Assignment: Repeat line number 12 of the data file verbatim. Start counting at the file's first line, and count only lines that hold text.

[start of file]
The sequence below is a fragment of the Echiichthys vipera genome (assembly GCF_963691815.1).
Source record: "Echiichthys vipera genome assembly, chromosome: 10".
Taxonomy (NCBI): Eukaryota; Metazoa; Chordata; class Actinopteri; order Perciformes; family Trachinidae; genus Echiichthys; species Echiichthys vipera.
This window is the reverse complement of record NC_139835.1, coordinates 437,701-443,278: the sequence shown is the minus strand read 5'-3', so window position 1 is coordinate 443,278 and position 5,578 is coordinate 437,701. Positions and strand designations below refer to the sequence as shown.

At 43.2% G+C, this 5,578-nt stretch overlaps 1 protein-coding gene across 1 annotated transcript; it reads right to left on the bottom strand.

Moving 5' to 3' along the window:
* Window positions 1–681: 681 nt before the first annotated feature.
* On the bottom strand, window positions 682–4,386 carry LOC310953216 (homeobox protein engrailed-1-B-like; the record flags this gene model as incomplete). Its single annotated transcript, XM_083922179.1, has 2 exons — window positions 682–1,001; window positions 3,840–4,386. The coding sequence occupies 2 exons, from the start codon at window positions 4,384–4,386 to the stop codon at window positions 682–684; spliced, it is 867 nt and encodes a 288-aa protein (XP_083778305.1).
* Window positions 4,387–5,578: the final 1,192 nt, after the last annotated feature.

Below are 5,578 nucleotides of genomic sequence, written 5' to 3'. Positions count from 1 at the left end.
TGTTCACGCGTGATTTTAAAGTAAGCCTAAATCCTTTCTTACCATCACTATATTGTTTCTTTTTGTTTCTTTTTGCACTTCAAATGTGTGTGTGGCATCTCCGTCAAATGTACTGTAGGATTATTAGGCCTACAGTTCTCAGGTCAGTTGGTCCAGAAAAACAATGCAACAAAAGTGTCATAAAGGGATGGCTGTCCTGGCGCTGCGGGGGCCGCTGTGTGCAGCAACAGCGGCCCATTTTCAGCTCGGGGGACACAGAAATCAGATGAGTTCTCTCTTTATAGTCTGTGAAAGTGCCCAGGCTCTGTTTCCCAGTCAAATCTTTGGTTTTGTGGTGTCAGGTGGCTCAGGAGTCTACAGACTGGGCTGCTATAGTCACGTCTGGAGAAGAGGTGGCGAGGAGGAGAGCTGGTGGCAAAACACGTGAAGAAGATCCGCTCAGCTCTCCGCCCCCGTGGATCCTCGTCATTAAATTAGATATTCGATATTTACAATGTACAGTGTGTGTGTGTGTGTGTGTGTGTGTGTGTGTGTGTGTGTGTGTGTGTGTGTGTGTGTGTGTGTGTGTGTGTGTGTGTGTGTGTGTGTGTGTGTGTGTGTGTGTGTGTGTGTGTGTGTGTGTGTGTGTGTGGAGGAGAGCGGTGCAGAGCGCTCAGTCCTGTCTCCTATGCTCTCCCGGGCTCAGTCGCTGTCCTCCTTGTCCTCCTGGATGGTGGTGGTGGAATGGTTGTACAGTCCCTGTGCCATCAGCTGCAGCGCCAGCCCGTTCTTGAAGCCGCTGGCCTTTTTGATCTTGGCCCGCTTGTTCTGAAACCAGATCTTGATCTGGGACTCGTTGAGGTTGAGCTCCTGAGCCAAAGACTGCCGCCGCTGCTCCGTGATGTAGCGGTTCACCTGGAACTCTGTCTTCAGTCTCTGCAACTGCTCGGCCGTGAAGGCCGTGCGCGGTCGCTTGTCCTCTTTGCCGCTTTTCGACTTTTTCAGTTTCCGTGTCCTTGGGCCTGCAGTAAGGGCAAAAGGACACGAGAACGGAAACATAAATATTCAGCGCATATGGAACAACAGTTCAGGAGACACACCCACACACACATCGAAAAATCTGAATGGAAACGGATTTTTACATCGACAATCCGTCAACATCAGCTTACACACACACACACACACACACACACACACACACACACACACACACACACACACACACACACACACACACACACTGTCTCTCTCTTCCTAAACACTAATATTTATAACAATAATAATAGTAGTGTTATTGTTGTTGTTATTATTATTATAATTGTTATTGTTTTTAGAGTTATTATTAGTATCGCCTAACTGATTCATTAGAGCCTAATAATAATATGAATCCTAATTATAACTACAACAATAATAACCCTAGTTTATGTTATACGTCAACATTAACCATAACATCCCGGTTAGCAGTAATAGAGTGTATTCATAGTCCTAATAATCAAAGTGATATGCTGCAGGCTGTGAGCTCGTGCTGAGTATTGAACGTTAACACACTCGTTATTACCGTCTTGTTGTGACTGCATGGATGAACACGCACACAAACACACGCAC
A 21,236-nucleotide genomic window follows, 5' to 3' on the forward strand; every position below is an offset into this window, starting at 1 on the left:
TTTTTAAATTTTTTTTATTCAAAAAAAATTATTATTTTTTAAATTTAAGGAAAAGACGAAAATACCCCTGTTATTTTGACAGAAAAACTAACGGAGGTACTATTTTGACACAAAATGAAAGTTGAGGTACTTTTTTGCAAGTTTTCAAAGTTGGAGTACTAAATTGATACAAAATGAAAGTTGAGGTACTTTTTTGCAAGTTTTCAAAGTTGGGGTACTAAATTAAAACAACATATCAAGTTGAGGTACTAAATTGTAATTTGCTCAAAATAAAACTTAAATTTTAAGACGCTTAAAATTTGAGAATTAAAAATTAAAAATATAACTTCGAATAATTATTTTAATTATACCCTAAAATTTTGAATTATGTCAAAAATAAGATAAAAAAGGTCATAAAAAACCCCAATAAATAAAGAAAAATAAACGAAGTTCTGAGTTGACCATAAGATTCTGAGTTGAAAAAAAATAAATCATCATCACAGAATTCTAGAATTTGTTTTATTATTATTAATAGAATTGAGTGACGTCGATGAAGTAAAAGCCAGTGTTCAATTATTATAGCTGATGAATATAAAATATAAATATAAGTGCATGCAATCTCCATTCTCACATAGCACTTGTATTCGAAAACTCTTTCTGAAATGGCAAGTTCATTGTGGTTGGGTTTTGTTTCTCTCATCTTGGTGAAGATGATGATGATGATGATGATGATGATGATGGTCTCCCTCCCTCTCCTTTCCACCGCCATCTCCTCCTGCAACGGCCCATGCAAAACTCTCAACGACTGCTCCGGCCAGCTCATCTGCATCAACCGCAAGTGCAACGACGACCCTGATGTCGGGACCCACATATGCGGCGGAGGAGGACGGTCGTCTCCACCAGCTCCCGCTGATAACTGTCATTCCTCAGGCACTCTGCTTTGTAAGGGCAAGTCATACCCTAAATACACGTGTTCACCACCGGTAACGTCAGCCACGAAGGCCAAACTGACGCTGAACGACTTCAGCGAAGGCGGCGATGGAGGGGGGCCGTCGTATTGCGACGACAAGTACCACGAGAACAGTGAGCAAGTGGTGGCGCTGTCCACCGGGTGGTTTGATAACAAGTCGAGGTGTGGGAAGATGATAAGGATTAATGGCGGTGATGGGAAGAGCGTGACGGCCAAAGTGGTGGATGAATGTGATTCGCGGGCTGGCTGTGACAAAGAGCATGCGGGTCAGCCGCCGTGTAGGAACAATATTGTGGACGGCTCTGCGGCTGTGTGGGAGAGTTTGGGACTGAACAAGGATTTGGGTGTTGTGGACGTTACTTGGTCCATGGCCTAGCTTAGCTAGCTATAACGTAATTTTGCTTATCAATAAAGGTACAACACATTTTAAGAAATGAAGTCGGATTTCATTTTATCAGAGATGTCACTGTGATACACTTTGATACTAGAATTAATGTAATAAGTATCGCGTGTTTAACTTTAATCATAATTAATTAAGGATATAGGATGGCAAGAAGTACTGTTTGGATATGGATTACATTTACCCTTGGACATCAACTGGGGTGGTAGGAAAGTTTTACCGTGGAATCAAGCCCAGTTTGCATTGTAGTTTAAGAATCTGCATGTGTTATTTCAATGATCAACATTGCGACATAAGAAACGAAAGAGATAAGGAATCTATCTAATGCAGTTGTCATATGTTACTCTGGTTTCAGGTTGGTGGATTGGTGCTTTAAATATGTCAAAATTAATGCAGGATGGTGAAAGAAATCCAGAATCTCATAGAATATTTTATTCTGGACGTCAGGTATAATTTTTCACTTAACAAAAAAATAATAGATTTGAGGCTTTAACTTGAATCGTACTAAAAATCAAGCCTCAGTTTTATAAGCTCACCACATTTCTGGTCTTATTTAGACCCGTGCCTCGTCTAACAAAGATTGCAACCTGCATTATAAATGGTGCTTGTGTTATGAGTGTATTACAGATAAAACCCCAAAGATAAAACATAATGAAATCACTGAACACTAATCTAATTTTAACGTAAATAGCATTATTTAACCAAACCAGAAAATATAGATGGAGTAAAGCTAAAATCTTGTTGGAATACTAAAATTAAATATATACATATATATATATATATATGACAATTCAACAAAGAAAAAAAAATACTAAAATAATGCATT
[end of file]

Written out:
A 21,236-nucleotide genomic window follows, 5' to 3' on the forward strand; every position below is an offset into this window, starting at 1 on the left: